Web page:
A named argument is an argument in which we define the name of an argument in the function call. The name defined to the argument of function call checks the name in the function definition and assign it to it.

When you use named arguments in a function call, you can freely change the order they are listed in, and if you want to use their default values, you can just leave these arguments out altogether.

Kotlin Named Argument Example:

fun main() {  
    blogger(letter = 'K')  
}  
fun blogger(blog: String = "Hashnode", num:Int= 7, letter: Char ='x'){  
    print("This is my $num th installation in this series at $blog.. $letter")  
}

As you can see, we may skip other arguments. This is very handy and exactly implemented like Python.

🎈 vararg

You can pass a variable number of arguments (vararg ) with names using the spread operator:

fun foo(vararg strings: String) { /*...*/ }

foo(strings = *arrayOf("a", "b", "c"))
// the * helps in unpacking

🎈 Overloading

image.png In Python, function names must be unique within a module or a class. In Kotlin, we can overload functions: there can be multiple declarations of functions that have the same name.

Overloaded functions must be distinguishable from each other through their parameter lists. (The types of the parameter list, together with the return type, is known as a function’s signature, but the return type cannot be used to disambiguate overloaded functions.)

For example, we can have both of these functions in the same file:

fun square(number: Int) = number * number
fun square(number: Double) = number * number

At the call sites, which function to use is determined from the type of the arguments:

square(4)    // Calls the first function; result is 16 (Int)
square(3.14) // Calls the second function; result is 9.8596 (Double)

While this example happened to use the same expression, that is not necessary - overloaded functions can do completely different things if need be (although your code can get confusing if you make functions that have very different behaviour be overloads of each other).

🎈 Unit-returning functions

If a function does not return a useful value, its return type is Unit. Unit is a type with only one value - Unit. This value does not have to be returned explicitly:

fun printHello(name: String?): Unit {
    if (name != null)
        println("Hello $name")
    else
        println("Hi there!")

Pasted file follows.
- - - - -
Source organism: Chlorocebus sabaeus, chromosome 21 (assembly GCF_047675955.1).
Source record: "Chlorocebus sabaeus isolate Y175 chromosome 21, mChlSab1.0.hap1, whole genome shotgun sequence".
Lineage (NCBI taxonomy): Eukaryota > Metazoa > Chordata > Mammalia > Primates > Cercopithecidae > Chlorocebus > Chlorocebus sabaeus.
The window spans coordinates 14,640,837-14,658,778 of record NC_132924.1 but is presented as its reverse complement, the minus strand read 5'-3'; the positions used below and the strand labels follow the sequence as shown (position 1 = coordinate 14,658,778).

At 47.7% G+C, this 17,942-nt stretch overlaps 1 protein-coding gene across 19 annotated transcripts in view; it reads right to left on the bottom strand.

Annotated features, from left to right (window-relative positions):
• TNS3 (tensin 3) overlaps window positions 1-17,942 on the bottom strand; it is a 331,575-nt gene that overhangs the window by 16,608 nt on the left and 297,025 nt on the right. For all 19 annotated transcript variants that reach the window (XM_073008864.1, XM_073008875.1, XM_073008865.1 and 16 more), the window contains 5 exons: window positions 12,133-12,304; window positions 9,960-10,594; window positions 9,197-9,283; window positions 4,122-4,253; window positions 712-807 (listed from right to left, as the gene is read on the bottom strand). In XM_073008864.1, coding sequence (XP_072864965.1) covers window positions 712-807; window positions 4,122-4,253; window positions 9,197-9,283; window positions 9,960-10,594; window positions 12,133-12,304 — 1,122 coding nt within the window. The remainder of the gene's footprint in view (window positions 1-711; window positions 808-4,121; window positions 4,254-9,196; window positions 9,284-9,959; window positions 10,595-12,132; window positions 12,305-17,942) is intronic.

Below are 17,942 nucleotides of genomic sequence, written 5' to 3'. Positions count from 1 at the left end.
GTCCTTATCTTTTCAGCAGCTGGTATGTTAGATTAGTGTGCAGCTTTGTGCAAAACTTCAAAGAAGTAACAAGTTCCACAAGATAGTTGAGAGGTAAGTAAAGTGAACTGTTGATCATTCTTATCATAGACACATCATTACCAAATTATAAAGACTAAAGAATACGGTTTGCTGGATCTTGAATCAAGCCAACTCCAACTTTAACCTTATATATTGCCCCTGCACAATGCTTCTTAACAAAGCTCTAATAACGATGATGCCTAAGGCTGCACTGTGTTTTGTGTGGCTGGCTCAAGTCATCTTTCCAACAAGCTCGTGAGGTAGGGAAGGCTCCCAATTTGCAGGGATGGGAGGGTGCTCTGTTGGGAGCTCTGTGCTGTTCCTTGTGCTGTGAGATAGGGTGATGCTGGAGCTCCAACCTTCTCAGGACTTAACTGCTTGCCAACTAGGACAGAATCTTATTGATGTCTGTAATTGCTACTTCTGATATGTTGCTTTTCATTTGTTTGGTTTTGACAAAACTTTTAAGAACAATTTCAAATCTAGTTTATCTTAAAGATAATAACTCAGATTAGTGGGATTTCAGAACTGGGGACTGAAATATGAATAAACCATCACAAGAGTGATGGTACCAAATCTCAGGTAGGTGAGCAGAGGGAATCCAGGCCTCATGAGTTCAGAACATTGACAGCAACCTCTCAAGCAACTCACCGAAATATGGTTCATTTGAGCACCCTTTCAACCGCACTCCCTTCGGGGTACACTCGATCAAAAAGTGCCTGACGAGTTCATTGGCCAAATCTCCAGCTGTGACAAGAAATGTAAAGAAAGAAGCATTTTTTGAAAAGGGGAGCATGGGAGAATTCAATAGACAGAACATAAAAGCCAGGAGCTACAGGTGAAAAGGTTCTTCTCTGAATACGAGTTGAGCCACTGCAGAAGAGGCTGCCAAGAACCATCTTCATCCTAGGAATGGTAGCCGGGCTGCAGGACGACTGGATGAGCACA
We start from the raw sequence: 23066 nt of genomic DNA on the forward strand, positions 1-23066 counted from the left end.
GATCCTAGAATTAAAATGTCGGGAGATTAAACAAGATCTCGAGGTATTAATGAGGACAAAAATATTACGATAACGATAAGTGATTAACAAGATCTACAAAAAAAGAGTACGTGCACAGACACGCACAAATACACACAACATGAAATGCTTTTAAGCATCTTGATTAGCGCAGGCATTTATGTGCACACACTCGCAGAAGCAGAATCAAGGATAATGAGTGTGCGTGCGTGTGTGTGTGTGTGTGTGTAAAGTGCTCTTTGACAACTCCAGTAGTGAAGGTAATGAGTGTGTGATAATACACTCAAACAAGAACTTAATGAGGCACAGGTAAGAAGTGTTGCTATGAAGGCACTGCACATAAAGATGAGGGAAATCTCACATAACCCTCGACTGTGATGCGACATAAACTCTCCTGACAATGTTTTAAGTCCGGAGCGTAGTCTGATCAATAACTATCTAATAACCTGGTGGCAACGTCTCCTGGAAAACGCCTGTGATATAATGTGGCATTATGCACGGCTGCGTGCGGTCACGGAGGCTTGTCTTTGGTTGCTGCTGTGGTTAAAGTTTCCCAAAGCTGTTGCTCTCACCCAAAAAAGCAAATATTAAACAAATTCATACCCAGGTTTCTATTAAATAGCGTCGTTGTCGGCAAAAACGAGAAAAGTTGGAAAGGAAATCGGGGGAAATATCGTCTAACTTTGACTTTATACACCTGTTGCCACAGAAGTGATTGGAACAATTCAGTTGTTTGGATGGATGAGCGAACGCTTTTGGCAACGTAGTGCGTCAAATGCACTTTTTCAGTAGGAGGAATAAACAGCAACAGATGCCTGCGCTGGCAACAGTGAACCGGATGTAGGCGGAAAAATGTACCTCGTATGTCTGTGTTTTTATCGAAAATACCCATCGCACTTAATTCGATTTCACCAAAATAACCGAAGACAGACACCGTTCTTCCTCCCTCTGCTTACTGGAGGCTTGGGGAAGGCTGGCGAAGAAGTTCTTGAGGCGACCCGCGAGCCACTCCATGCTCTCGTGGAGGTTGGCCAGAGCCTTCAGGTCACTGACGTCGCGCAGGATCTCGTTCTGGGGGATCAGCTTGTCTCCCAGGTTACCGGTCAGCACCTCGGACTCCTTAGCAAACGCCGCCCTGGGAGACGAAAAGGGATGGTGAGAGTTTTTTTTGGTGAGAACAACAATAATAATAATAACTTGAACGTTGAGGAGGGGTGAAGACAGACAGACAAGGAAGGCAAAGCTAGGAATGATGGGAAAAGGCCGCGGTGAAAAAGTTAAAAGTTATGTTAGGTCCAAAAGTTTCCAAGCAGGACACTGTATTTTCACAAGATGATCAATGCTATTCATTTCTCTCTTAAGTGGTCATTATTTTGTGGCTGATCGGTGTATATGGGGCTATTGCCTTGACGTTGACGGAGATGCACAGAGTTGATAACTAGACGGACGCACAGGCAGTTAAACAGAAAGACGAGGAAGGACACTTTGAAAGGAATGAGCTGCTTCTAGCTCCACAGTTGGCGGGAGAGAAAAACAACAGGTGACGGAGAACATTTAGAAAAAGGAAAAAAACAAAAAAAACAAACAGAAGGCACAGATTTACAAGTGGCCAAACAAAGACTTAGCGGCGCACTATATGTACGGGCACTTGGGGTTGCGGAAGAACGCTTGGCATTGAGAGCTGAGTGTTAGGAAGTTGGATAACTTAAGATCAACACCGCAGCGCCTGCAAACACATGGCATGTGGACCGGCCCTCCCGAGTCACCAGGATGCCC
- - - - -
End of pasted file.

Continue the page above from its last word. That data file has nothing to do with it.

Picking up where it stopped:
// `return Unit` or `return` is optional
}

The Unit return type declaration is also optional. The above code is equivalent to:

fun printHello(name: String?) { ... }

🎈 Single-expression functions

When a function returns a single expression, the curly braces can be omitted and the body is specified after a = symbol:
fun double(x: Int): Int = x * 2

Explicitly declaring the return type is optional when this can be inferred by the compiler:
fun double(x: Int) = x * 2

🎈 Infix Functions

Functions marked with the infix keyword can also be called using the infix notation (omitting the dot and the parentheses for the call). Infix functions must meet the following requirements:

🚩 The function is defined using the infix keyword
🚩 They must be member functions or extension functions.
🚩 They must have a single parameter.
🚩 The parameter must not accept a variable number of arguments and must have no default value.

These functions can be called without using the period and brackets. These are called infix methods, and their use can result in code that looks much more like a natural language.

This is most commonly seen in the inline Map definition:

map(
  1 to "one",
  2 to "two",
  3 to "three"
)

Kotlin program of creating a square function with infix notation –

class math {
    // user defined infix member function
    infix fun square(n : Int): Int{
        val num = n * n
        return num
    }
}
fun main() {
val m = math()
    // call using infix notation
    val result = m square 30
    print("The square of a number is: "+result) //-> 900
}

As you can see above, we just called the function like this: m square 3 !

🎈 Lambda Functions

Lambda is a function that has no name. Lambda is defined with curly braces {} which takes variable as a parameter (if any) and body of the function.

Syntax of Lambda expression –